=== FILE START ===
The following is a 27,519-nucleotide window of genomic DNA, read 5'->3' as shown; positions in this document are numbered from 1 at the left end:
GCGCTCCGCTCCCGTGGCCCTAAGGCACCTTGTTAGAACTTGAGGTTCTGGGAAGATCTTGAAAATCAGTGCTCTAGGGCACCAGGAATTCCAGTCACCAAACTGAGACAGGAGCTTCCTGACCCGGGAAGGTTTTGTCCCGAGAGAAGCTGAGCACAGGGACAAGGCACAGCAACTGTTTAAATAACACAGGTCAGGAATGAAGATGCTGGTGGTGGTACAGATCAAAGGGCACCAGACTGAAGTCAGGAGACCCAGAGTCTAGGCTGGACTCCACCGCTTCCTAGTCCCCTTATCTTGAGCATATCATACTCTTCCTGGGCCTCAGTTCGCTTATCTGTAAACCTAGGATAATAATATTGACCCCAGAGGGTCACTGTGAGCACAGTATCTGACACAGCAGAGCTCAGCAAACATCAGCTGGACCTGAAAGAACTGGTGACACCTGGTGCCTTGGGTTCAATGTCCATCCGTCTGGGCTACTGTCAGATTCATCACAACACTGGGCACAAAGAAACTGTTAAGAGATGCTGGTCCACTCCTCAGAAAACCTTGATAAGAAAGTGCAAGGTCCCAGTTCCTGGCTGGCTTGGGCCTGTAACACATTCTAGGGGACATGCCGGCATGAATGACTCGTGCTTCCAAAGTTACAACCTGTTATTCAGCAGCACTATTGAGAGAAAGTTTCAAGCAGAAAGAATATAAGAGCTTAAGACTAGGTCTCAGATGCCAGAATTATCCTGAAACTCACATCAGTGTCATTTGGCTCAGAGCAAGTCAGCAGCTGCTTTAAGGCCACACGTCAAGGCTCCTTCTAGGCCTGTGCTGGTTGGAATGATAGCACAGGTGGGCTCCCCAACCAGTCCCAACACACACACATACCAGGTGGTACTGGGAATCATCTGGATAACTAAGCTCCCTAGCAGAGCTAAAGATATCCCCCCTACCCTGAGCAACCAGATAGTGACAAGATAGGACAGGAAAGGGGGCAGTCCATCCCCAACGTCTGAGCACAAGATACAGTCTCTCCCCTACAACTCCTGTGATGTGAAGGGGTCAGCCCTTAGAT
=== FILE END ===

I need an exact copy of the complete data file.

The following is a 27,519-nucleotide window of genomic DNA, read 5'->3' as shown; positions in this document are numbered from 1 at the left end:
GCGCTCCGCTCCCGTGGCCCTAAGGCACCTTGTTAGAACTTGAGGTTCTGGGAAGATCTTGAAAATCAGTGCTCTAGGGCACCAGGAATTCCAGTCACCAAACTGAGACAGGAGCTTCCTGACCCGGGAAGGTTTTGTCCCGAGAGAAGCTGAGCACAGGGACAAGGCACAGCAACTGTTTAAATAACACAGGTCAGGAATGAAGATGCTGGTGGTGGTACAGATCAAAGGGCACCAGACTGAAGTCAGGAGACCCAGAGTCTAGGCTGGACTCCACCGCTTCCTAGTCCCCTTATCTTGAGCATATCATACTCTTCCTGGGCCTCAGTTCGCTTATCTGTAAACCTAGGATAATAATATTGACCCCAGAGGGTCACTGTGAGCACAGTATCTGACACAGCAGAGCTCAGCAAACATCAGCTGGACCTGAAAGAACTGGTGACACCTGGTGCCTTGGGTTCAATGTCCATCCGTCTGGGCTACTGTCAGATTCATCACAACACTGGGCACAAAGAAACTGTTAAGAGATGCTGGTCCACTCCTCAGAAAACCTTGATAAGAAAGTGCAAGGTCCCAGTTCCTGGCTGGCTTGGGCCTGTAACACATTCTAGGGGACATGCCGGCATGAATGACTCGTGCTTCCAAAGTTACAACCTGTTATTCAGCAGCACTATTGAGAGAAAGTTTCAAGCAGAAAGAATATAAGAGCTTAAGACTAGGTCTCAGATGCCAGAATTATCCTGAAACTCACATCAGTGTCATTTGGCTCAGAGCAAGTCAGCAGCTGCTTTAAGGCCACACGTCAAGGCTCCTTCTAGGCCTGTGCTGGTTGGAATGATAGCACAGGTGGGCTCCCCAACCAGTCCCAACACACACACATACCAGGTGGTACTGGGAATCATCTGGATAACTAAGCTCCCTAGCAGAGCTAAAGATATCCCCCCTACCCTGAGCAACCAGATAGTGACAAGATAGGACAGGAAAGGGGGCAGTCCATCCCCAACGTCTGAGCACAAGATACAGTCTCTCCCCTACAACTCCTGTGATGTGAAGGGGTCAGCCCTTAGAT